Moderate Expression of SEC16 Increases Protein Secretion by Saccharomyces cerevisiae
Journal article, 2017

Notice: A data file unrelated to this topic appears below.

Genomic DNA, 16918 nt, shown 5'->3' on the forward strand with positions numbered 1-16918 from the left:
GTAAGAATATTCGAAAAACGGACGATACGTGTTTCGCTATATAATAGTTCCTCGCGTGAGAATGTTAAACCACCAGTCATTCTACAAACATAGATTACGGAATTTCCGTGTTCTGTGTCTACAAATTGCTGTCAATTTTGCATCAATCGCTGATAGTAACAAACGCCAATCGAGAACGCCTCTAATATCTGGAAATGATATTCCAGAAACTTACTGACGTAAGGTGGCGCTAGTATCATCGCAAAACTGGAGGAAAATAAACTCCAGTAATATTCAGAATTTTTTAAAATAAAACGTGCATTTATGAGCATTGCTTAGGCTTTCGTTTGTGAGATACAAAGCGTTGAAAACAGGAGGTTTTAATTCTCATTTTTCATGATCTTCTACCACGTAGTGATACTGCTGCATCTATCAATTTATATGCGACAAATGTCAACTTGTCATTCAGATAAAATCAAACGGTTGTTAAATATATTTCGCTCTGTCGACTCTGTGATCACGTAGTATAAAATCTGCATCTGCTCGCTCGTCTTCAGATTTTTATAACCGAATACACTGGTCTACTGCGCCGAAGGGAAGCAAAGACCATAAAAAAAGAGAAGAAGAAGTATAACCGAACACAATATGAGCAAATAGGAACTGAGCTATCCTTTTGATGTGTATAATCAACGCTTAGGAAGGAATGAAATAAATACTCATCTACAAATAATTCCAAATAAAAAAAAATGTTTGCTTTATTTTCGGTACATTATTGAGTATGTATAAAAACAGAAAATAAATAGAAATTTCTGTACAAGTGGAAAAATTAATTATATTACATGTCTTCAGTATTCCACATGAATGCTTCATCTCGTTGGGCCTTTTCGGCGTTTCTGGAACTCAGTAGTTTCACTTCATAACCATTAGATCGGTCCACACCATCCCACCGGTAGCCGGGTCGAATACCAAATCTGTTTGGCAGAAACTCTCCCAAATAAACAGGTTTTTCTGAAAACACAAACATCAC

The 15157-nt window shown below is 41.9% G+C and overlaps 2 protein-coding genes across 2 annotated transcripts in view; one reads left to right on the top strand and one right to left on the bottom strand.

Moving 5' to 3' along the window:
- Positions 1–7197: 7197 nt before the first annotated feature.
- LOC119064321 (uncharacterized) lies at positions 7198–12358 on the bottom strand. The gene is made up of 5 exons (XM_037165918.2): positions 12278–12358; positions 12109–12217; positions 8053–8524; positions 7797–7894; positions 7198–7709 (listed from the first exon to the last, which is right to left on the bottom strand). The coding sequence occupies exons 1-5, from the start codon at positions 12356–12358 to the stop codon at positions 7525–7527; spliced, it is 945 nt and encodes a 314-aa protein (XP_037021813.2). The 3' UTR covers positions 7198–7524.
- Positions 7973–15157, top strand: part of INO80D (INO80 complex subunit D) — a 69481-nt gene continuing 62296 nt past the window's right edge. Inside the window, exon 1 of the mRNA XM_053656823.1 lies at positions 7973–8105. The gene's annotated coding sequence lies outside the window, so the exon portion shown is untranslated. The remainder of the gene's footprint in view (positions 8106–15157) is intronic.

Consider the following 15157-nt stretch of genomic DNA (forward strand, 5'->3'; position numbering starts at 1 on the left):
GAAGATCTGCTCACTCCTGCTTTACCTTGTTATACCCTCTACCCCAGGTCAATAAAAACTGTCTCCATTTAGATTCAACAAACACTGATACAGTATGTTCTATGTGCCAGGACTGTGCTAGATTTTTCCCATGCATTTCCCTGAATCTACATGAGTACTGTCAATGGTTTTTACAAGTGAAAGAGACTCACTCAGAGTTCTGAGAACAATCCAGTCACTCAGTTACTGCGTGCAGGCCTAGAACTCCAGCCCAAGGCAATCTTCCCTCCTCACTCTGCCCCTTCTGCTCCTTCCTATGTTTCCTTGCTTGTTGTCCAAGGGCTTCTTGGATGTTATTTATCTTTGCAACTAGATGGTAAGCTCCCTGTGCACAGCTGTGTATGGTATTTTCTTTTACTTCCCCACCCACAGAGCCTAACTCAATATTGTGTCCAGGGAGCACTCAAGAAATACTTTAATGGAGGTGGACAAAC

The yeast Saccharomyces cerevisiae is widely used to produce biopharmaceutical proteins. However, the limited capacity of the secretory pathway may reduce its productivity. Here, we increased the secretion of a heterologous beta-amylase, a model protein used for studying the protein secretory pathway in yeast, by moderately overexpressing SEC16, which is involved in protein translocation from the endoplasmic reticulum to the Golgi apparatus. The moderate overexpression of SEC16 increased beta-amylase secretion by generating more endoplasmic reticulum exit sites. The production of reactive oxygen species resulting from the heterologous beta-amylase production was reduced. A genome-wide expression analysis indicated decreased endoplasmic reticulum stress in the strain that moderately overexpressed SEC16, which was consistent with a decreased volume of the endoplasmic reticulum. Additionally, fewer mitochondria were observed. Finally, the moderate overexpression of SEC16 was shown to improve the secretion of two other recombinant proteins, Trichoderma reesei endoglucanase I and Rhizopus oryzae glucan-1,4-beta-glucosidase, indicating that this mechanism is of general relevance. IMPORTANCE There is an increasing demand for recombinant proteins to be used as enzymes and pharmaceuticals. The yeast Saccharomyces cerevisiae is a cell factory that is widely used to produce recombinant proteins. Our study revealed that moderate overexpression of SEC16 increased recombinant protein secretion in S. cerevisiae. This new strategy can be combined with other targets to engineer cell factories to efficiently produce protein in the future.